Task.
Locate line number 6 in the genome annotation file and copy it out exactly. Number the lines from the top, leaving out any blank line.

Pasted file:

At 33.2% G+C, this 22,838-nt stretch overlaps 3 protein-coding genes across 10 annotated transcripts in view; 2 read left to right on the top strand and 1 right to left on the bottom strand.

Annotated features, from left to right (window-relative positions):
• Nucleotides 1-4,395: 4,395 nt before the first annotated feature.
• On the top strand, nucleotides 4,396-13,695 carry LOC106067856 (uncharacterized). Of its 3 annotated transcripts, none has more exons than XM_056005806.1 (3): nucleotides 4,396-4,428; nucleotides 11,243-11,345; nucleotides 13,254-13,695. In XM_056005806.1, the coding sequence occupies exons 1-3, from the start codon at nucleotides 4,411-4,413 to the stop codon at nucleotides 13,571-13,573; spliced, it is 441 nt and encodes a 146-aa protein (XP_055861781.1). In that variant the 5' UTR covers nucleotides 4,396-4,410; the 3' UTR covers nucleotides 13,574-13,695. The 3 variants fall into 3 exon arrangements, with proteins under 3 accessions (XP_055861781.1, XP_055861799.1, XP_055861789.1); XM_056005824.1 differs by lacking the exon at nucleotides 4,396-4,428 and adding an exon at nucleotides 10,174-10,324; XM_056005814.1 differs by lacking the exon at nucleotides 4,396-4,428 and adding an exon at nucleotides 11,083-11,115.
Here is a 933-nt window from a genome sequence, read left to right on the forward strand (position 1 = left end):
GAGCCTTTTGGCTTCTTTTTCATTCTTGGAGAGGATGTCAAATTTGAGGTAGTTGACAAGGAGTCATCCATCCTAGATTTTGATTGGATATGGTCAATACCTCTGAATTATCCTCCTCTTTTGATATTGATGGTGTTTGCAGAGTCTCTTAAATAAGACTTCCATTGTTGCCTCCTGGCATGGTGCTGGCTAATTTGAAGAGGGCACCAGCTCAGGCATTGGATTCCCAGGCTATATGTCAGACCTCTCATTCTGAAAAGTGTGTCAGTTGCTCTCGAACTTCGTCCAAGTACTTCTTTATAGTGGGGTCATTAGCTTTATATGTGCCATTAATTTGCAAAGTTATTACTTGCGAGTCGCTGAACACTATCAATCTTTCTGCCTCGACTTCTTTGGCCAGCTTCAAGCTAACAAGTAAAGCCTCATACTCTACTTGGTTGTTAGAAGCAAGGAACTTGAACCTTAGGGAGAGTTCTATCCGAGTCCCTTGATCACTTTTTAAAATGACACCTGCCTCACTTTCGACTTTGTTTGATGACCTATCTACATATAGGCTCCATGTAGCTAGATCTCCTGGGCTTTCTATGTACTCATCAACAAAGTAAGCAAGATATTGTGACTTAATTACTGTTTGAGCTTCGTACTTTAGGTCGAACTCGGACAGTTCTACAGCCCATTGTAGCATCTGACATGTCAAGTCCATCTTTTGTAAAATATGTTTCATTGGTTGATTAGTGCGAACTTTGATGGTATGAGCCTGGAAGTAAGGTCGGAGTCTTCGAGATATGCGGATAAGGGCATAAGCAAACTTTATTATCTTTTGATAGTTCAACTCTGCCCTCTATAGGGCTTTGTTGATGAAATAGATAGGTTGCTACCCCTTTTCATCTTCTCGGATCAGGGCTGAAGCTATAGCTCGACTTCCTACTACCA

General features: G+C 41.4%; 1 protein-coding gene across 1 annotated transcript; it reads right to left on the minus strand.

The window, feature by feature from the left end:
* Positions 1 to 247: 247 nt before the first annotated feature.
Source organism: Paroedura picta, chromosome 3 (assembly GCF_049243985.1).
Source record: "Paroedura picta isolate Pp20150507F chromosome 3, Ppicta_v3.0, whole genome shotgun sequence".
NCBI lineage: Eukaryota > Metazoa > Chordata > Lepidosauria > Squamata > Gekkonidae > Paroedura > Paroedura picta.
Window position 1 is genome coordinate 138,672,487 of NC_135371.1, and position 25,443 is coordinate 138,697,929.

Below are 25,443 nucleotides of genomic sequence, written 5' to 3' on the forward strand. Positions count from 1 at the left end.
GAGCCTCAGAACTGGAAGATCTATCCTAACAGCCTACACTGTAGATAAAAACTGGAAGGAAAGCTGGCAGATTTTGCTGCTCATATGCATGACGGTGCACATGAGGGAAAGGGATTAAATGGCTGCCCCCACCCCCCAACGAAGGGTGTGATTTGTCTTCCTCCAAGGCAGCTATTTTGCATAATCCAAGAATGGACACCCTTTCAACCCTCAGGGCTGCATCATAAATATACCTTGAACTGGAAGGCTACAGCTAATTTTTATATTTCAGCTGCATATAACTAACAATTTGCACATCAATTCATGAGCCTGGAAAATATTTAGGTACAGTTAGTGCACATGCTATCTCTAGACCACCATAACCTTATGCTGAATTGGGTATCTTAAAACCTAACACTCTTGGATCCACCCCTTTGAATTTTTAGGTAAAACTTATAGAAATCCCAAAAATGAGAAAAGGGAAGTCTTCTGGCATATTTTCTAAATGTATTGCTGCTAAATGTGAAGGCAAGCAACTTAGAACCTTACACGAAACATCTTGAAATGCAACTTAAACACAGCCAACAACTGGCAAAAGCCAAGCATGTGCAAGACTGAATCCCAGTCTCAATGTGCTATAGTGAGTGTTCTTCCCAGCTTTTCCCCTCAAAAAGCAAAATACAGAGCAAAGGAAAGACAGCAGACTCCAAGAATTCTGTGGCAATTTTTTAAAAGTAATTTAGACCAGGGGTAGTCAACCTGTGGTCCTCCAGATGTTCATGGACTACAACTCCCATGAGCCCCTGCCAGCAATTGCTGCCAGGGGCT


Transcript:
GAGCCTTTTGGCTTCTTTTTCATTCTTGGAGAGGATGTCAAATTTGAGGTAGTTGACAAGGAGTCATCCATCCTAGATTTTGATTGGATATGGTCAATACCTCTGAATTATCCTCCTCTTTTGATATTGATGGTGTTTGCAGAGTCTCTTAAATAAGACTTCCATTGTTGCCTCCTGGCATGGTGCTGGCTAATTTGAAGAGGGCACCAGCTCAGGCATTGGATTCCCAGGCTATATGTCAGACCTCTCATTCTGAAAAGTGTGTCAGTTGCTCTCGAACTTCGTCCAAGTACTTCTTTATAGTGGGGTCATTAGCTTTATATGTGCCATTAATTTGCAAAGTTATTACTTGCGAGTCGCTGAACACTATCAATCTTTCTGCCTCGACTTCTTTGGCCAGCTTCAAGCTAACAAGTAAAGCCTCATACTCTACTTGGTTGTTAGAAGCAAGGAACTTGAACCTTAGGGAGAGTTCTATCCGAGTCCCTTGATCACTTTTTAAAATGACACCTGCCTCACTTTCGACTTTGTTTGATGACCTATCTACATATAGGCTCCATGTAGCTAGATCTCCTGGGCTTTCTATGTACTCATCAACAAAGTAAGCAAGATATTGTGACTTAATTACTGTTTGAGCTTCGTACTTTAGGTCGAACTCGGACAGTTCTACAGCCCATTGTAGCATCTGACATGTCAAGTCCATCTTTTGTAAAATATGTTTCATTGGTTGATTAGTGCGAACTTTGATGGTATGAGCCTGGAAGTAAGGTCGGAGTCTTCGAGATATGCGGATAAGGGCATAAGCAAACTTTATTATCTTTTGATAGTTCAACTCTGCCCTCTATAGGGCTTTGTTGATGAAATAGATAGGTTGCTACCCCTTTTCATCTTCTCGGATCAGGGCTGAAGCTATAGCTCGACTTCCTACTACCA